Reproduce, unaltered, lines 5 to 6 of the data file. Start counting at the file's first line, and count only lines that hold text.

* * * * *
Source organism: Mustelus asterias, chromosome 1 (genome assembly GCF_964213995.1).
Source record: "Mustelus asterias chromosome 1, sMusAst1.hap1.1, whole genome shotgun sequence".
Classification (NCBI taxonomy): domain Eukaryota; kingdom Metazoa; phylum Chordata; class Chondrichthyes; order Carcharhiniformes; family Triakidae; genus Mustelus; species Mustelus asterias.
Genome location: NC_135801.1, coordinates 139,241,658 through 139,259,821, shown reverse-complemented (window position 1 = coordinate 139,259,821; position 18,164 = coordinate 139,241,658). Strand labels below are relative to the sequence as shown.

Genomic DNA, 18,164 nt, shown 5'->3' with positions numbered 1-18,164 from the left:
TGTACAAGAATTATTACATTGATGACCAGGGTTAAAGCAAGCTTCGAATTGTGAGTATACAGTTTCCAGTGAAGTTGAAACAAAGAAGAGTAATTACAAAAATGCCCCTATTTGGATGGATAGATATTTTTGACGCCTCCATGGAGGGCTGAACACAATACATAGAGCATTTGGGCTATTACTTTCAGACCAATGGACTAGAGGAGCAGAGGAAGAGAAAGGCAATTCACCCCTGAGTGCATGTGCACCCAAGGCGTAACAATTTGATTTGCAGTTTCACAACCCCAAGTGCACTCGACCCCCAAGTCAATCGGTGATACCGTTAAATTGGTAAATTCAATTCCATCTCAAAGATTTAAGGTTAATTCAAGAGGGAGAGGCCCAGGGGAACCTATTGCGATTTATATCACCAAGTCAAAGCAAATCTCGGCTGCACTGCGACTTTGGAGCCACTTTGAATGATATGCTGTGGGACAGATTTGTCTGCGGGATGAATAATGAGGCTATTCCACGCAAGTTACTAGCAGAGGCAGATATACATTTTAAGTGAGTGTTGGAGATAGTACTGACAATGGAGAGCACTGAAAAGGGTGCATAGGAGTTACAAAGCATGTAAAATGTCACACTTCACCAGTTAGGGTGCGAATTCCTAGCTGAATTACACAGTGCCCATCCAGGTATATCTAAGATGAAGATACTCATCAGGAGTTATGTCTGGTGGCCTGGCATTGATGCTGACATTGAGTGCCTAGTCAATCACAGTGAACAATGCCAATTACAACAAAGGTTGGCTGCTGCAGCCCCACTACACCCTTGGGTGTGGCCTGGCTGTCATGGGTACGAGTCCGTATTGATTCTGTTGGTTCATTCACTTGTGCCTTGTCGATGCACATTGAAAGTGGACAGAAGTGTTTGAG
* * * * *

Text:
Genomic DNA, 18,164 nt, shown 5'->3' with positions numbered 1-18,164 from the left:
TGTACAAGAATTATTACATTGATGACCAGGGTTAAAGCAAGCTTCGAATTGTGAGTATACAGTTTCCAGTGAAGTTGAAACAAAGAAGAGTAATTACAAAAATGCCCCTATTTGGATGGATAGATATTTTTGACGCCTCCATGGAGGGCTGAACACAATACATAGAGCATTTGGGCTATTACTTTCAGACCAATGGACTAGAGGAGCAGAGGAAGAGAAAGGCAATTCACCCCTGAGTGCATGTGCACCCAAGGCGTAACAATTTGATTTGCAGTTTCACAACCCCAAGTGCACTCGACCCCCAAGTCAATCGGTGATACCGTTAAATTGGTAAATTCAATTCCATCTCAAAGATTTAAGGTTAATTCAAGAGGGAGAGGCCCAGGGGAACCTATTGCGATTTATATCACCAAGTCAAAGCAAATCTCGGCTGCACTGCGACTTTGGAGCCACTTTGAATGATATGCTGTGGGACAGATTTGTCTGCGGGATGAATAATGAGGCTATTCCACGCAAGTTACTAGCAGAGGCAGATATACATTTTAAGTGAGTGTTGGAGATAGTACTGACAATGGAGAGCACTGAAAAGGGTGCATAGGAGTTACAAAGCATGTAAAATGTCACACTTCACCAGTTAGGGTGCGAATTCCTAGCTGAATTACACAGTGCCCATCCAGGTATATCTAAGATGAAGATACTCATCAGGAGTTATGTCTGGTGGCCTGGCATTGATGCTGACATTGAGTGCCTAGTCAATCACAGTGAACAATGCCAATTACAACAAAGGTTGGCTGCTGCAGCCCCACTACACCCTTGGGTGTGGCCTGGCTGTCATGGGTACGAGTCCGTATTGATTCTGTTGGTTCATTCACTTGTGCCTTGTCGATGCACATTGAAAGTGGACAGAAGTGTTTGAG